Lewis’s eyes return to mine, and they are dark—black—deep like the lake this area is known for. My face heats and suddenly my rapid heartbeat flutters and bobs in my chest.
What the hell? I’ve avoided guys for weeks. This one is good looking, but so are a lot of men.
“Hey, Lewis,” Zach calls. “Quarters on deck. Gen, here, is kicking our asses. Almost made your girl pound her drink.”
Lewis’s eyes flicker to Mira, then back to me.
Zach referred to Mira as Lewis’s girl. Obviously, they’re together. No way am I going near Lewis, even if I were considering it, which I am not.
I roll a fresh quarter between my fingers, thumb a nick on the table, glance at Nessa in the kitchen—distract myself with anything but Lewis’s approach. And I’m doing a good job too—until he lifts his arm and tugs his fingers through his hair.
My gaze snags on the ridges of muscles showing below the rolled-up sleeve of his shirt.
I blink. I’m checking out the guy’s arms now?
I must have looked too long, because when I glance at his face he’s staring at me staring at him.
My heart’s an irritating pulse in my ears, blocking out sound, cheeks warming to flaming. I cough into my elbow to hide my face.
Hot, edgy; I don’t like this sensation, like my skin’s about to jump away—or toward something. I should leave. I’m not feeling well. But I can’t bail this early. We haven’t even eaten.
Mira springs from her seat and catches Lewis around the waist before he makes it to the table. She hugs him, and he returns it with one arm while gazing at me.
That’s his girlfriend in his arms. Why is he looking at me? Damn men.
“Zach,” Nessa says, and shifts a pot on the stove in the kitchen. “I don’t know what to do with this chicken.”
“To be continued later.” Zach smiles and sweeps the quarters into his hand. He walks into the kitchen and takes over for Nessa.
Zach’s grin is friendly. Not hot, or lecherous, just uncomplicated. Kind. Not that Lewis’s gaze was lecherous. It was… curious.
I don’t like curious. Curiosity leads to interest, which leads to things I’m staying away from.
It’s disturbing that my radar pings around this guy. He has agirlfriend,and unfortunately, that seems to be the only kind of men I attract.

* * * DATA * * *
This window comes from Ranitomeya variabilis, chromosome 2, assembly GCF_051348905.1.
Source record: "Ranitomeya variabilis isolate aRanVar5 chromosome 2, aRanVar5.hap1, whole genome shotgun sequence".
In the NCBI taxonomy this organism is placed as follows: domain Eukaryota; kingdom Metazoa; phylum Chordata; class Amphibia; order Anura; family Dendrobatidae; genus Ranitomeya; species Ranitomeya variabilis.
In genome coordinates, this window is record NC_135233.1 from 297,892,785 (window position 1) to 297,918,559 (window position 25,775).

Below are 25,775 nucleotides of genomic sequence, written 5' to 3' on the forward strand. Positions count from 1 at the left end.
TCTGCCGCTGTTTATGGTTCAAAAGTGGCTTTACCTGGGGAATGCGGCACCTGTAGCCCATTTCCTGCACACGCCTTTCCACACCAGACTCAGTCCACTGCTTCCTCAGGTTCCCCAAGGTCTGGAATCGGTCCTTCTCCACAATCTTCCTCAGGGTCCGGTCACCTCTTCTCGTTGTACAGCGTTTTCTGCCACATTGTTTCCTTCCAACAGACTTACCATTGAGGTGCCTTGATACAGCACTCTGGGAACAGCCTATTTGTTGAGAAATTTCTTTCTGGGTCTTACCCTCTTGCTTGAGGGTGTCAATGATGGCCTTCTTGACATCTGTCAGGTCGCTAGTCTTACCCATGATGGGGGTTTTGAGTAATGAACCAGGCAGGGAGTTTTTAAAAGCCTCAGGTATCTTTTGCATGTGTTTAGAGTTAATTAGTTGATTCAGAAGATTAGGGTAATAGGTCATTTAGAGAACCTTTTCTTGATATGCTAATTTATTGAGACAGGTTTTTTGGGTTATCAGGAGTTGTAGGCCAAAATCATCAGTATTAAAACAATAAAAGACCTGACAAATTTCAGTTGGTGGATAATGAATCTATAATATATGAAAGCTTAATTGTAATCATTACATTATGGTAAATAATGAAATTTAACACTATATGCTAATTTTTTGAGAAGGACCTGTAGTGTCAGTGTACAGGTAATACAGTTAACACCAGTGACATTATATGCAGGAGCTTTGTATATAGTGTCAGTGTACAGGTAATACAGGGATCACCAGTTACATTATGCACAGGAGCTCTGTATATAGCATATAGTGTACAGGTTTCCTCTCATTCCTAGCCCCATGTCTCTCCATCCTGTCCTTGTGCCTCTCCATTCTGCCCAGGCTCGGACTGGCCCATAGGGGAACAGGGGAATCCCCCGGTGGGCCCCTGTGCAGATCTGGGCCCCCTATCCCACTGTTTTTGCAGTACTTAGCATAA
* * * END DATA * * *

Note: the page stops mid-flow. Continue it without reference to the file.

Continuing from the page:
Being in a relationship back home—which he failed to mention—never stopped my ex from pursuing me, or Cali’s boyfriend from making a pass, or any of the men my mom brought home from flirting and letting their hands wander when they hugged me.
“Clear the table, peeps,” Nessa calls. “Dinner is on.”
She delivers homemade tortillas, along with a bowl of spiced, shredded chicken.
Zach reaches for a beer from the fridge and Lewis walks up behind him. He slaps Zach on the back and looks at me expectantly.
Zach glances between Lewis and me, then reaches for a bottle opener. “Gen is Nessa’s friend from work,” I hear him say while popping the top off his Corona.
Lewis studies my face as if he’s searching for something.
What is hisproblem? He can’t stare at me like that. His girlfriend is in the room.
So I ogled his arms. They were out there! And kind of hot.Sue me.I don’t recall checking out a guy’s body like that before—apparently, lusty thoughts can come on later in life. But women check out men all the time. Considering Lewis’s looks, he should be used to it by now.
“Sit next to me, Gen.” Nessa sets a bowl of Spanish rice on the table and pulls out a chair at her side.
I follow her lead and carry over a bowl of salad, then sit beside her.
“Food looks great,” Lewis says.
His voice, like a silky blade, cuts through my better sense, snaring my attention.
He’s shoveling half a taco in his mouth in praise of the food, or because he eats like a horse. I follow the flex of his square jaw, the thick muscles along his throat, which suddenly still.
I look up. He’s watching me stare—and he looks intense.
What am I doing? I’m making it worse.
Mira’s gaze darts to mine, and the look on her face is more than angry. She swallows, and I’d swear there’s anxiety in her eyes.
I take a small bite of rice, willing saliva into my dry mouth. I’ve never wanted to escape a situation more than I want to escape this dinner party. My heart’s jumpy and my face won’t drop below a thousand degrees. My fingers, which have never failed me in skill or coordination, can’t keep the stupid rice on the fork.
“So you’re here for the summer?” Zach says, his muscular leg brushing my calf as he aggressively loads food onto his plate. His narrow grandma table, which matches his thrift-store velvet couch and eighties parquet coffee table, makes dinner unintentionally intimate.
I take a sip of water and clear my throat. “I’m returning to Dawson in the fall for a graduate program in psychology.”
Mira’s upper lip curls at Zach, as if she’s annoyed that he dares draw attention to me. Considering I’d like to hide, I agree.